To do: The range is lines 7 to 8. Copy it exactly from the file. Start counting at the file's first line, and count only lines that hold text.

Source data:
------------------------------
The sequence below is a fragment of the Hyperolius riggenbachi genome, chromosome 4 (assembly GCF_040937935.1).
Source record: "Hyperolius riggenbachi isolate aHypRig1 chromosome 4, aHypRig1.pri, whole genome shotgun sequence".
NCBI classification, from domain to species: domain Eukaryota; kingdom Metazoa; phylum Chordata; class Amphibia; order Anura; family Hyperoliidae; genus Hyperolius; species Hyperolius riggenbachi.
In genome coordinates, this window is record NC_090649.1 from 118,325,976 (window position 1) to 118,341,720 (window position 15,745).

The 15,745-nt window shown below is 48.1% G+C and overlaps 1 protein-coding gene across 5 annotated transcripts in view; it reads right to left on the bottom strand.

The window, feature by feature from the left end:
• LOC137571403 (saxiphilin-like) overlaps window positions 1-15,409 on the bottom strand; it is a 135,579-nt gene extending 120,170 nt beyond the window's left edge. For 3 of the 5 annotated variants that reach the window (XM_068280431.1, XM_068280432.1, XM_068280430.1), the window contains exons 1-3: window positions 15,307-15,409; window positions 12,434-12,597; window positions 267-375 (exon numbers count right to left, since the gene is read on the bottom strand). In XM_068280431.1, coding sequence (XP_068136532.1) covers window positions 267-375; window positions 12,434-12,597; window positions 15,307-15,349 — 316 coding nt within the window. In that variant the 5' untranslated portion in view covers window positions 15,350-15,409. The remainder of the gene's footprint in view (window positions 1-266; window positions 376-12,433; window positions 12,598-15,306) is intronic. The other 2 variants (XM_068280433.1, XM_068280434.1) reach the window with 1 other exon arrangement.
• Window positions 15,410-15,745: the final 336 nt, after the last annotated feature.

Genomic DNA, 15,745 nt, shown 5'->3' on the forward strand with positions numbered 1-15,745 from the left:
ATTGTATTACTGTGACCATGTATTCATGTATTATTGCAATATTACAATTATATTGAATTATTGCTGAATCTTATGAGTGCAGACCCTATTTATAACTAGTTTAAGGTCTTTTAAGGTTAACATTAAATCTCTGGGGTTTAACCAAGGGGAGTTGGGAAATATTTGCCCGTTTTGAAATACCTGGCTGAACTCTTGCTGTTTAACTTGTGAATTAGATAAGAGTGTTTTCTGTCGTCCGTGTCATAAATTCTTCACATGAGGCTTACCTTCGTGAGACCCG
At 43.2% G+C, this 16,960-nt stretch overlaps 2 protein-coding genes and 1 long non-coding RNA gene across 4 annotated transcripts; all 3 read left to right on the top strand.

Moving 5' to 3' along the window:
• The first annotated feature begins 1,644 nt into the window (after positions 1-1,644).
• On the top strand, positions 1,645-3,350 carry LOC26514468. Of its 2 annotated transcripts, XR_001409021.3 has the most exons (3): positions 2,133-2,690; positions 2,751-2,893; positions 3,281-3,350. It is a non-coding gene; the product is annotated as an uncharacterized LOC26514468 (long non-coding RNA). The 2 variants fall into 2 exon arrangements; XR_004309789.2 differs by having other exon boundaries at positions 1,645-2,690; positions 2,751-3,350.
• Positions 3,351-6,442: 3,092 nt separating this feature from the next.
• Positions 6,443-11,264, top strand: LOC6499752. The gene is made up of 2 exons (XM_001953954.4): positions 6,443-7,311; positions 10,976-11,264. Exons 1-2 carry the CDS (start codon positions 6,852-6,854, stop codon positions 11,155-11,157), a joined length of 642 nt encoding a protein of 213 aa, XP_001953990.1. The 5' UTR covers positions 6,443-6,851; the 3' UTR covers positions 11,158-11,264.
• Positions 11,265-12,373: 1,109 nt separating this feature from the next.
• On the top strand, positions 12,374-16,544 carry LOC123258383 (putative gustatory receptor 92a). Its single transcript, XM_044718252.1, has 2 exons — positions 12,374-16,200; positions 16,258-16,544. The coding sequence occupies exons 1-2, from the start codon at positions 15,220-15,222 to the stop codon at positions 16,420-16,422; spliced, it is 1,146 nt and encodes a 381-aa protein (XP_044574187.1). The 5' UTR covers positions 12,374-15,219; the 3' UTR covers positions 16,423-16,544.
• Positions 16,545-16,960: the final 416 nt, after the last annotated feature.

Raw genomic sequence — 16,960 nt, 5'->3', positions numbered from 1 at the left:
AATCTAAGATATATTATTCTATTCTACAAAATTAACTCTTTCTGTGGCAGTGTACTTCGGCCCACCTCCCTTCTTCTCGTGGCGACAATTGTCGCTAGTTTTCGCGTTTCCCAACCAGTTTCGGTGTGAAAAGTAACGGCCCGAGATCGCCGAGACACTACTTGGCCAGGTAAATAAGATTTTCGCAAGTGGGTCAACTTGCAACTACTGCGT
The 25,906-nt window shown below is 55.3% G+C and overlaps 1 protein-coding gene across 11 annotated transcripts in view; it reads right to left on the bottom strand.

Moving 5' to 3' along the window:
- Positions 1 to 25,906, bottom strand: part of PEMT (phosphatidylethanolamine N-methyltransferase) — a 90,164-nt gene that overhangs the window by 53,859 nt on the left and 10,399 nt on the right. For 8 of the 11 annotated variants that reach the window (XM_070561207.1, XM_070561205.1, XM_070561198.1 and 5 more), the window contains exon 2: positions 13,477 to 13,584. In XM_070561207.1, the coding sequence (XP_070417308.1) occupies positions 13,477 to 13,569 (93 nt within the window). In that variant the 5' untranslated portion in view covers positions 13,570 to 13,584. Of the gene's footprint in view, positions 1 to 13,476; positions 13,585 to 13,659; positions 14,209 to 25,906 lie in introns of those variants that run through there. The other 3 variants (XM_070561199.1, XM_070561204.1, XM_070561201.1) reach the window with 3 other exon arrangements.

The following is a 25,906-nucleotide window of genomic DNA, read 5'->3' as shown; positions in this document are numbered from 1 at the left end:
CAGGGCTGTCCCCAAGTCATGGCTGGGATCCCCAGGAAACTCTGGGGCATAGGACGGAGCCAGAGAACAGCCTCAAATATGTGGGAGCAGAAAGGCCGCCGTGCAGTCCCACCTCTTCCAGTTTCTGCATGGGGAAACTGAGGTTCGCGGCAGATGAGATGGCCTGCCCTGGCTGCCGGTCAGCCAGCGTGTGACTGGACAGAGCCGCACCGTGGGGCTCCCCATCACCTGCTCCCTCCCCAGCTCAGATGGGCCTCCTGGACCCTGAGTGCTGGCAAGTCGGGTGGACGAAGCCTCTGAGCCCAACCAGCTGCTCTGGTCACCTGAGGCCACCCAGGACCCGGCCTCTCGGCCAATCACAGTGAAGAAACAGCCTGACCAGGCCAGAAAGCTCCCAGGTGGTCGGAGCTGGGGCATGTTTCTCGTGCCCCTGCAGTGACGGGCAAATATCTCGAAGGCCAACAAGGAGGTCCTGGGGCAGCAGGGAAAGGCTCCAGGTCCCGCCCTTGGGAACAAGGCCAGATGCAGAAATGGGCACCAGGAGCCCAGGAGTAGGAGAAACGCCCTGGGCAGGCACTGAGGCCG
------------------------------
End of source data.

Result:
• LOC137571403 (saxiphilin-like) overlaps window positions 1-15,409 on the bottom strand; it is a 135,579-nt gene extending 120,170 nt beyond the window's left edge. For 3 of the 5 annotated variants that reach the window (XM_068280431.1, XM_068280432.1, XM_068280430.1), the window contains exons 1-3: window positions 15,307-15,409; window positions 12,434-12,597; window positions 267-375 (exon numbers count right to left, since the gene is read on the bottom strand). In XM_068280431.1, coding sequence (XP_068136532.1) covers window positions 267-375; window positions 12,434-12,597; window positions 15,307-15,349 — 316 coding nt within the window. In that variant the 5' untranslated portion in view covers window positions 15,350-15,409. The remainder of the gene's footprint in view (window positions 1-266; window positions 376-12,433; window positions 12,598-15,306) is intronic. The other 2 variants (XM_068280433.1, XM_068280434.1) reach the window with 1 other exon arrangement.
• Window positions 15,410-15,745: the final 336 nt, after the last annotated feature.